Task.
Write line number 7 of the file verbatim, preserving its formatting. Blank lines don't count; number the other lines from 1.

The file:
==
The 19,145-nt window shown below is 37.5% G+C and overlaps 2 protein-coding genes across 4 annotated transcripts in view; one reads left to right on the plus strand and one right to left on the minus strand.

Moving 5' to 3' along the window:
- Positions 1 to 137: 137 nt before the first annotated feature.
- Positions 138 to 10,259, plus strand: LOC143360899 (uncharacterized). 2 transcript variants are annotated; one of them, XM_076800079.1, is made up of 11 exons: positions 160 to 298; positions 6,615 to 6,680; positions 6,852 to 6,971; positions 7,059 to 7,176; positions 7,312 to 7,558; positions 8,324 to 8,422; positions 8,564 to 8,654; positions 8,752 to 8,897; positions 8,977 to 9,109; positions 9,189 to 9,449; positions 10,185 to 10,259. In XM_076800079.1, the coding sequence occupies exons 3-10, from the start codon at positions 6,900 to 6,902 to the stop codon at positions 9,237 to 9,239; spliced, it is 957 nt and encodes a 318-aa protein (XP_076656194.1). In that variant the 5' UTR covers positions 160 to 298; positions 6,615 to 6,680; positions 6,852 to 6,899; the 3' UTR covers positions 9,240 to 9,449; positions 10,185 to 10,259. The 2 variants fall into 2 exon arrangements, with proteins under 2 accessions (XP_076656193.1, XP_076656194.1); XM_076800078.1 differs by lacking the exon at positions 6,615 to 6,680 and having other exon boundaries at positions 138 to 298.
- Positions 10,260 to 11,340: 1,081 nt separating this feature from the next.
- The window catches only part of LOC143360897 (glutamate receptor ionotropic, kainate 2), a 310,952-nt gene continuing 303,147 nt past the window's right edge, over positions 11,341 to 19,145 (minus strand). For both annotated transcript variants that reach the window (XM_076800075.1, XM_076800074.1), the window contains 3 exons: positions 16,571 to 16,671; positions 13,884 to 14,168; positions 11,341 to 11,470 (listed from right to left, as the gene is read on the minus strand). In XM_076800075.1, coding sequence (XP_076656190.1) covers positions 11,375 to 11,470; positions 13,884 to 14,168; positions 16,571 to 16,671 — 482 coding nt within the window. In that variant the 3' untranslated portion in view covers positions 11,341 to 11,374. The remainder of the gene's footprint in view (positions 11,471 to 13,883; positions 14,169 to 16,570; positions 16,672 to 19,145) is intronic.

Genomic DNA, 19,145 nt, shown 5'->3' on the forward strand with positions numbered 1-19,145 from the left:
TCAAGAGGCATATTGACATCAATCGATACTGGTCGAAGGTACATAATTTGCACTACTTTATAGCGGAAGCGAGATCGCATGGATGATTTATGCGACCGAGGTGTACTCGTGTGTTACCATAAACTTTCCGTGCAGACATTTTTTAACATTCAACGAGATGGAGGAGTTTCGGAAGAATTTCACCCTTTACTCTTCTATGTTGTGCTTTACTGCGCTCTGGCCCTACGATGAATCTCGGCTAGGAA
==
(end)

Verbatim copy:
Genomic DNA, 19,145 nt, shown 5'->3' on the forward strand with positions numbered 1-19,145 from the left: